Under Executive Order 12866 (58 FR 51735, October 4, 1993), this proposed action is not a “significant regulatory action” and therefore is not subject to review by the Office of Management and Budget. This proposed action merely approves state law as meeting Federal requirements and imposes no additional requirements beyond those imposed by state law. Accordingly, the Administrator certifies that this proposed rule will not have a significant economic impact on a substantial number of small entities under the Regulatory Flexibility Act (5 U.S.C. 601 et seq.). Because this rule proposes to approve preexisting requirements under state law and does not impose any additional enforceable duty beyond that required by state law, it does not contain any unfunded mandate or significantly or uniquely affect small governments, as described in the Unfunded Mandates Reform Act of 1995 (Pub. L. 104-4). For the same reason, this proposed rule also does not significantly or uniquely affect the communities of tribal governments, as specified by Executive Order 13084 (63 FR 27655, May 10, 1998). This proposed rule will not have substantial direct effects on the states, on the relationship between the national government and the states, or on the distribution of power and responsibilities among the various levels of government, as specified in Executive Order 13132 (64 FR 43255, August 10, 1999), because it merely approves a state rule implementing a Federal standard, and does not alter the relationship or the distribution of power and responsibilities established in the CAA. This proposed rule also is not subject to Executive Order 13045 (62 FR 19885, April 23, 1997), because it is not economically significant.
In reviewing SIP submissions, EPA's role is to approve state choices, provided that they meet the criteria of the CAA. In this context, in the absence of a prior existing requirement for the state to use voluntary consensus standards (VCS), EPA has no authority to disapprove a SIP submission for failure to use VCS. It would thus be inconsistent with applicable law for EPA, when it reviews a SIP submission, to use VCS in place of a SIP submission that otherwise satisfies the provisions of the CAA. Thus, the requirements of section 12(d) of the National Technology Transfer and Advancement Act of 1995 (15 U.S.C. 272 note) do not apply. As required by section 3 of Executive Order 12988 (61 FR 4729, February 7, 1996), in issuing this proposed rule, EPA has taken the necessary steps to eliminate drafting errors and ambiguity, minimize potential litigation, and provide a clear legal standard for affected conduct. EPA has complied with Executive Order 12630 (53 FR 8859, March 15, 1988) by examining the takings implications of the rule in accordance with the “Attorney General's Supplemental Guidelines for the Evaluation of Risk and Avoidance of Unanticipated Takings” issued under the Executive Order. This proposed rule does not impose an information collection burden under the provisions of the Paperwork Reduction Act of 1995 (44 U.S.C. 3501 et seq.).Start List of Subjects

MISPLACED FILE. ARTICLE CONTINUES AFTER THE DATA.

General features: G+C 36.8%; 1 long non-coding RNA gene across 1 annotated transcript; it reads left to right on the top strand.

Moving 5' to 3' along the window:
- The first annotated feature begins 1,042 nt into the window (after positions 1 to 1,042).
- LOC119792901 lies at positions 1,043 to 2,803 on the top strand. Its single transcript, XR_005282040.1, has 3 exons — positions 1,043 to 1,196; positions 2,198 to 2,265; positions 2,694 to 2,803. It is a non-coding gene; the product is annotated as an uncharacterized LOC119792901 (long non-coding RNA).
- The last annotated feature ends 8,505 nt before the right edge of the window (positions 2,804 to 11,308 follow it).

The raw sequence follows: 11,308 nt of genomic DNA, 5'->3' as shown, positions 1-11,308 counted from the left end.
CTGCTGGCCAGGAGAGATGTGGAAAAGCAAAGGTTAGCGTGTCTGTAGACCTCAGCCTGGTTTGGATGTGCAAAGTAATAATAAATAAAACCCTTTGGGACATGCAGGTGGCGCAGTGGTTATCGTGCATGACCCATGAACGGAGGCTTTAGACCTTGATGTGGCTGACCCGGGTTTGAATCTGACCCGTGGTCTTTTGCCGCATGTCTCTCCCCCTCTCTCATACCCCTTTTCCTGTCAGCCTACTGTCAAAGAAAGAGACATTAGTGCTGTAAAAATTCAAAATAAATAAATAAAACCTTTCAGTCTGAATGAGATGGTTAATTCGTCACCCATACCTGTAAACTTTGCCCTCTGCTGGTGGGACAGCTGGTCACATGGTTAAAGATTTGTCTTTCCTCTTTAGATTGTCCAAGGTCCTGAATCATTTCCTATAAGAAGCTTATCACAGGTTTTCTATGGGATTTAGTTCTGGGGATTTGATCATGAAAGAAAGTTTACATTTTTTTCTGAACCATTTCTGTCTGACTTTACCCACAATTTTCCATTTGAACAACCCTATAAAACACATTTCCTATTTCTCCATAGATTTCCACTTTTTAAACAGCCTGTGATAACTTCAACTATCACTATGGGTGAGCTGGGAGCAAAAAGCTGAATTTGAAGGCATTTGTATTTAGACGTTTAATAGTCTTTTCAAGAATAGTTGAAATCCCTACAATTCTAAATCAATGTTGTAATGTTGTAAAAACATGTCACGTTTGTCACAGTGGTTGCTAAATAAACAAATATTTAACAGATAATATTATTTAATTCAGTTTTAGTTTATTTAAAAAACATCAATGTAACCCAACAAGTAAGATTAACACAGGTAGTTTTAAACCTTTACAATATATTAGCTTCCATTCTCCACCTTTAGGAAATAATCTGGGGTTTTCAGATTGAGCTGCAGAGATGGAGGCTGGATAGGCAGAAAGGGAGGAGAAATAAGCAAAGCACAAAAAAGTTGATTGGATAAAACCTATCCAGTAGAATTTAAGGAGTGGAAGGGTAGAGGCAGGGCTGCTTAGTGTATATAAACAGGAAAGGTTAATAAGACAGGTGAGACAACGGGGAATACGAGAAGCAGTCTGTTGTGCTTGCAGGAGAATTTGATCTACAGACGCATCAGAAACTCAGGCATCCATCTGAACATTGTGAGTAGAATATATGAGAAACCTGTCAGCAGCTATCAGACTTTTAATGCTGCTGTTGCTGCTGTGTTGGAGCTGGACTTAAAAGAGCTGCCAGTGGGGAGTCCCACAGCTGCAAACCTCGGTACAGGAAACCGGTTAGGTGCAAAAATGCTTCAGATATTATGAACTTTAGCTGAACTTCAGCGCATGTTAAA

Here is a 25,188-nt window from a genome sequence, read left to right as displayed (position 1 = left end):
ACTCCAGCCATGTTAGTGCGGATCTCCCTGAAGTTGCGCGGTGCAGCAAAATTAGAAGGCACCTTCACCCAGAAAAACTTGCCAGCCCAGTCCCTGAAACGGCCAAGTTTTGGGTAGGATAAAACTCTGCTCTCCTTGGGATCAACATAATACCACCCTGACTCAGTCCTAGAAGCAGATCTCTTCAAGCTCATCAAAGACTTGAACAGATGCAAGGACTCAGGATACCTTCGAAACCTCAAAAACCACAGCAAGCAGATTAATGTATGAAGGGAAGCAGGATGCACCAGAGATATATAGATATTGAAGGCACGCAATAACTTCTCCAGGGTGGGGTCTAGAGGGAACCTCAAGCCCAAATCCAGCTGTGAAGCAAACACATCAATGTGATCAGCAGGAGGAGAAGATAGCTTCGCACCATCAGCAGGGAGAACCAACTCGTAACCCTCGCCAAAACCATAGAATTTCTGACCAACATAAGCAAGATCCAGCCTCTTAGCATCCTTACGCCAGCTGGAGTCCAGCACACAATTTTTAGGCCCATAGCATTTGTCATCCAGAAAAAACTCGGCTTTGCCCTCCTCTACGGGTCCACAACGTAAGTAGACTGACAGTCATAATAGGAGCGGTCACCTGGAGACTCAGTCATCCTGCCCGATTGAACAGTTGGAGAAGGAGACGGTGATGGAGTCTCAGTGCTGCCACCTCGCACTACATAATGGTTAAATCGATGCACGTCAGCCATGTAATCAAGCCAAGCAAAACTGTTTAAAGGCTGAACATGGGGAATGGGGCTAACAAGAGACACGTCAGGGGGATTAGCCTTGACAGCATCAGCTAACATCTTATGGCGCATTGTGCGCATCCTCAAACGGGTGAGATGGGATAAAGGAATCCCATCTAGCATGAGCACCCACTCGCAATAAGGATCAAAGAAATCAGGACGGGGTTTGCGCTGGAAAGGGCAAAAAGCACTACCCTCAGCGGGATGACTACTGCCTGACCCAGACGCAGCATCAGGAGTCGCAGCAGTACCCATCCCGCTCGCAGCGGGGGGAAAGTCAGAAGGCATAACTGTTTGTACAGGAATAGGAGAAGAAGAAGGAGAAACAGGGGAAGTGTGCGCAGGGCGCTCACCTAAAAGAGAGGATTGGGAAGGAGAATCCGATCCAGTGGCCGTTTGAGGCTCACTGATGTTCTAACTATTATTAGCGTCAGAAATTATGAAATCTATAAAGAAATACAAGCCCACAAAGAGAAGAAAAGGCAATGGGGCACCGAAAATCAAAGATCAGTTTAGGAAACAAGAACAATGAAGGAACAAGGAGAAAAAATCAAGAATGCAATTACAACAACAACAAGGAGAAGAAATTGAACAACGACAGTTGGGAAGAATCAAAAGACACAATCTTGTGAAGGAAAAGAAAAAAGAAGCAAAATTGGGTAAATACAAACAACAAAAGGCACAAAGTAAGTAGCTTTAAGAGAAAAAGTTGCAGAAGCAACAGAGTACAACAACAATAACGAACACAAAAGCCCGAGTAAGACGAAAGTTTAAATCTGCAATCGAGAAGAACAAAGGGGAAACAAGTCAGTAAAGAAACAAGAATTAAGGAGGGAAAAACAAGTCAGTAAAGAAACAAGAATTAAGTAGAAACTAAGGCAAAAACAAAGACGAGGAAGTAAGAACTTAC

List of Subjects 40 CFR Part 52
- Environmental protection
- Air pollution control
- Carbon monoxide
- Incorporation by reference
- Intergovernmental relations
- Nitrogen dioxide
- Particulate matter
- Reporting and recordkeeping requirements
- Sulfur oxides
Dated: February 1, 2000.
Acting Regional Administrator, Region VII.
[FR Doc. 00-3471 Filed 2-16-00; 8:45 am]